Art fraud: learning to spot the fakes

Business Management student Jonathan Storer immersed himself in the world of art fraud and money laundering during his final-year Derby Business School fieldtrip to Copenhagen.

New perspective

In February, I left the University for a five-day fieldtrip to one of Europe’s most famously picturesque cities, Copenhagen. I was part of a group of students from a range of subject disciplines in Derby Business School. The purpose of the trip was to understand a new perspective of the business world – how money laundering and art fraud is having a dramatic impact upon the world of business and financial fraud. But, of course, we made sure that there was time to embrace the surroundings around us.

We began the week with an introduction to art fraud and how businesses and individuals across the world use this in fraudulent financial activities. This gave us the basic knowledge on which the rest of the week’s activities would build.

In the afternoon, we headed to the famous Carlsberg Glyptotek art museum. We spent the afternoon exploring the variety of art work, with some great insight into the pieces from our lecturer Oliver Charles.

Key techniques

On our second day, a team of experts at the Danish National Museum of Art (or SMK – Statens Museum for Kunst) introduced us to the techniques they use to determine whether a piece of art is a fake or genuine.

Afterwards, we explored the impressive collection of art from across the world that the museum holds. We followed this with accounting lectures at Copenhagen’s Niels Brock University. Here, we learned more about the details and reasons behind why art fraud is so significant within financial crime, despite often being overlooked.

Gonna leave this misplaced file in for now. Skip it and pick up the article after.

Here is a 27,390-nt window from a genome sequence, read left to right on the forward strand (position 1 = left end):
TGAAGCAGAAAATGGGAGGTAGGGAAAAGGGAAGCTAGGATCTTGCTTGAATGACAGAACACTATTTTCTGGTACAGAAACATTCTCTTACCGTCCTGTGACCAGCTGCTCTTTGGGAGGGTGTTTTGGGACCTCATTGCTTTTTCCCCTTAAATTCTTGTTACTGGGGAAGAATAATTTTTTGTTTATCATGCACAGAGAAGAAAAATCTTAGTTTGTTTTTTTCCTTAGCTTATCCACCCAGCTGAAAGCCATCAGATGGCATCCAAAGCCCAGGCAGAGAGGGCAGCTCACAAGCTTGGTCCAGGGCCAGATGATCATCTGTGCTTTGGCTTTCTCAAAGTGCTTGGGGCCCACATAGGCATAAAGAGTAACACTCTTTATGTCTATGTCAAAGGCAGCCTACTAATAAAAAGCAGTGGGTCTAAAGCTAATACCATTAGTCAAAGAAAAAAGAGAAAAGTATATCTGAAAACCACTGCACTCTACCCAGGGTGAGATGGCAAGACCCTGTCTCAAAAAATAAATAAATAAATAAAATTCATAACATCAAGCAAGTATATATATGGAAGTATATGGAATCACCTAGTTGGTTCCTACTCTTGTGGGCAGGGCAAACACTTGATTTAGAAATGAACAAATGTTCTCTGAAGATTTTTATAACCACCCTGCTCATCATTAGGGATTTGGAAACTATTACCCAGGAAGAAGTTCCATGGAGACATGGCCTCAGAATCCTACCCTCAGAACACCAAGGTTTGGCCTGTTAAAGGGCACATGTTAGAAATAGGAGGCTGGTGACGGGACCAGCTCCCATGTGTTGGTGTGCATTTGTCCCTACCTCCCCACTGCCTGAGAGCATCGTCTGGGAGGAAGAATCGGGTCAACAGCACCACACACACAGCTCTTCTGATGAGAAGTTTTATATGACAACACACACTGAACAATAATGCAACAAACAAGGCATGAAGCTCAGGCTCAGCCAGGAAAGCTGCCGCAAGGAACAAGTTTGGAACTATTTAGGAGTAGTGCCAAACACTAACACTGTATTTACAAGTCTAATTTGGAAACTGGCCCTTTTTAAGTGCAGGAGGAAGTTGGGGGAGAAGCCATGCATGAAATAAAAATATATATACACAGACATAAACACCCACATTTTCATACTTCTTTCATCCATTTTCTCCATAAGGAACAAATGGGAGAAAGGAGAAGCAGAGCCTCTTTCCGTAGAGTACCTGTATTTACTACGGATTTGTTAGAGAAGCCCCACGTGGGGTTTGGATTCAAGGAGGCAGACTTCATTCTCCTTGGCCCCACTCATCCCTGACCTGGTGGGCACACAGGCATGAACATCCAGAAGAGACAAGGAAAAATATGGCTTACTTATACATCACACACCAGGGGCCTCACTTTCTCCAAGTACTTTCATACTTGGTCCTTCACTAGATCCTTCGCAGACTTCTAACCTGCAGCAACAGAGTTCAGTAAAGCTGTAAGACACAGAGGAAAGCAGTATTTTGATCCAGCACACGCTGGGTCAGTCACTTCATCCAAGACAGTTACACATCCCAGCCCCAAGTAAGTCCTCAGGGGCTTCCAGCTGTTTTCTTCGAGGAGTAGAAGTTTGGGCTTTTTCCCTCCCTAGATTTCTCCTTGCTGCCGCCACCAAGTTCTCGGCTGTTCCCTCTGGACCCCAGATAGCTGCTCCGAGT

Over the rest of the week, we had hands-on sessions with fakes and forgeries to test our new-found expertise. Our challenge was to see if we could determine which objects in front of us were genuine and which were not.

Derby Difference

Picasso, Pollock and Moore!

Despite all this, it was one of our final trips which topped off an already great week – an afternoon at the Louisiana Museum of Modern Art in Humblebaek. We explored its incredible scenery and collection, which includes pieces by Picasso, Jackson Pollock and Henry Moore!

Despite a busy week, we were able to explore all that Copenhagen had to offer from Tivoli Gardens, to the Little Mermaid, The Royal Palace, the Round Tower and Church of our Saviour which definitely give the best views of the city and, of course, we had to experience the real Danish cakes! We certainly experienced Copenhagen how it is meant to be and made the most of our time in this beautiful city.

The week was a great opportunity to get outside of the classroom and learn more about a new area of business first hand, which we otherwise would not have had the opportunity to do. The week was busy but really opened my eyes to a side of my degree I had not explored before.

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